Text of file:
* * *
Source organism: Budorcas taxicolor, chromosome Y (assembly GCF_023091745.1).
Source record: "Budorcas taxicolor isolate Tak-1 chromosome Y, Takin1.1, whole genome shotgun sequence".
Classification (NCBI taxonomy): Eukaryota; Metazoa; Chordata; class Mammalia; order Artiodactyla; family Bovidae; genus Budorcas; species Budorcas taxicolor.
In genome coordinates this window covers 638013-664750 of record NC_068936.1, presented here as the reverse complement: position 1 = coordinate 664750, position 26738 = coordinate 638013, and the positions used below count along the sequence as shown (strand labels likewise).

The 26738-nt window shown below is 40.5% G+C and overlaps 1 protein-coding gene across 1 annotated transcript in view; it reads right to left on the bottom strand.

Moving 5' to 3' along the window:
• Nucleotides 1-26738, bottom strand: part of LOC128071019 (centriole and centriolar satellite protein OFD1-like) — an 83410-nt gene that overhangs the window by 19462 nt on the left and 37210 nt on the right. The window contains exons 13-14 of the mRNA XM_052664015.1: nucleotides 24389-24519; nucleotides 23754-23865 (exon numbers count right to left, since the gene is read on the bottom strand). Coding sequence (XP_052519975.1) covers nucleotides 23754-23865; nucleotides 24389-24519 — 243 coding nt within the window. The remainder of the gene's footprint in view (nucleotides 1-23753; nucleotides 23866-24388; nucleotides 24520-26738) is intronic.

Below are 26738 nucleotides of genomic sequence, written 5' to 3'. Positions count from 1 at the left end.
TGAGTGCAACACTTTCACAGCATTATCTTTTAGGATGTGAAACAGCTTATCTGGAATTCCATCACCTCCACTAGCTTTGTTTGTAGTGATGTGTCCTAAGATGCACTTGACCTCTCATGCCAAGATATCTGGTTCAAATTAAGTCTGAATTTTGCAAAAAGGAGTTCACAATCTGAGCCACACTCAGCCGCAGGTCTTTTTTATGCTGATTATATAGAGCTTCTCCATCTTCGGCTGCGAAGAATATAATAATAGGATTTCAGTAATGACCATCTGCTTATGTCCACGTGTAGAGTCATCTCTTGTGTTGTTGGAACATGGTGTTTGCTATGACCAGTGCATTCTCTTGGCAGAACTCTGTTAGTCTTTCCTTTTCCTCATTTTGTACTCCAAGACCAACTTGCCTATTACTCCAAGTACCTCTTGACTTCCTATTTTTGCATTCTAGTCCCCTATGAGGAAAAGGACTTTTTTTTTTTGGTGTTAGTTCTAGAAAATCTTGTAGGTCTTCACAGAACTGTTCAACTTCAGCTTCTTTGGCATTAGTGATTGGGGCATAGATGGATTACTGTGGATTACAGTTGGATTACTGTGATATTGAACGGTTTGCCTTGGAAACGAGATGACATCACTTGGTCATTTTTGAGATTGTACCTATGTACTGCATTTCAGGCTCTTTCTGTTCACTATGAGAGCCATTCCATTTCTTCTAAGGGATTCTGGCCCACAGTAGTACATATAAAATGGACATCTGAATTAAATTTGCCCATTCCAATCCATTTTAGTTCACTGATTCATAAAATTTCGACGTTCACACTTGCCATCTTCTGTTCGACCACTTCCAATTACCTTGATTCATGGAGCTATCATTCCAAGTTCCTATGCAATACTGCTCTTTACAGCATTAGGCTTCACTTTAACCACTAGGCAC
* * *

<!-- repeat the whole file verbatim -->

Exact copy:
Source organism: Budorcas taxicolor, chromosome Y (assembly GCF_023091745.1).
Source record: "Budorcas taxicolor isolate Tak-1 chromosome Y, Takin1.1, whole genome shotgun sequence".
Classification (NCBI taxonomy): Eukaryota; Metazoa; Chordata; class Mammalia; order Artiodactyla; family Bovidae; genus Budorcas; species Budorcas taxicolor.
In genome coordinates this window covers 638013-664750 of record NC_068936.1, presented here as the reverse complement: position 1 = coordinate 664750, position 26738 = coordinate 638013, and the positions used below count along the sequence as shown (strand labels likewise).

The 26738-nt window shown below is 40.5% G+C and overlaps 1 protein-coding gene across 1 annotated transcript in view; it reads right to left on the bottom strand.

Moving 5' to 3' along the window:
• Nucleotides 1-26738, bottom strand: part of LOC128071019 (centriole and centriolar satellite protein OFD1-like) — an 83410-nt gene that overhangs the window by 19462 nt on the left and 37210 nt on the right. The window contains exons 13-14 of the mRNA XM_052664015.1: nucleotides 24389-24519; nucleotides 23754-23865 (exon numbers count right to left, since the gene is read on the bottom strand). Coding sequence (XP_052519975.1) covers nucleotides 23754-23865; nucleotides 24389-24519 — 243 coding nt within the window. The remainder of the gene's footprint in view (nucleotides 1-23753; nucleotides 23866-24388; nucleotides 24520-26738) is intronic.

Below are 26738 nucleotides of genomic sequence, written 5' to 3'. Positions count from 1 at the left end.
TGAGTGCAACACTTTCACAGCATTATCTTTTAGGATGTGAAACAGCTTATCTGGAATTCCATCACCTCCACTAGCTTTGTTTGTAGTGATGTGTCCTAAGATGCACTTGACCTCTCATGCCAAGATATCTGGTTCAAATTAAGTCTGAATTTTGCAAAAAGGAGTTCACAATCTGAGCCACACTCAGCCGCAGGTCTTTTTTATGCTGATTATATAGAGCTTCTCCATCTTCGGCTGCGAAGAATATAATAATAGGATTTCAGTAATGACCATCTGCTTATGTCCACGTGTAGAGTCATCTCTTGTGTTGTTGGAACATGGTGTTTGCTATGACCAGTGCATTCTCTTGGCAGAACTCTGTTAGTCTTTCCTTTTCCTCATTTTGTACTCCAAGACCAACTTGCCTATTACTCCAAGTACCTCTTGACTTCCTATTTTTGCATTCTAGTCCCCTATGAGGAAAAGGACTTTTTTTTTTTGGTGTTAGTTCTAGAAAATCTTGTAGGTCTTCACAGAACTGTTCAACTTCAGCTTCTTTGGCATTAGTGATTGGGGCATAGATGGATTACTGTGGATTACAGTTGGATTACTGTGATATTGAACGGTTTGCCTTGGAAACGAGATGACATCACTTGGTCATTTTTGAGATTGTACCTATGTACTGCATTTCAGGCTCTTTCTGTTCACTATGAGAGCCATTCCATTTCTTCTAAGGGATTCTGGCCCACAGTAGTACATATAAAATGGACATCTGAATTAAATTTGCCCATTCCAATCCATTTTAGTTCACTGATTCATAAAATTTCGACGTTCACACTTGCCATCTTCTGTTCGACCACTTCCAATTACCTTGATTCATGGAGCTATCATTCCAAGTTCCTATGCAATACTGCTCTTTACAGCATTAGGCTTCACTTTAACCACTAGGCAC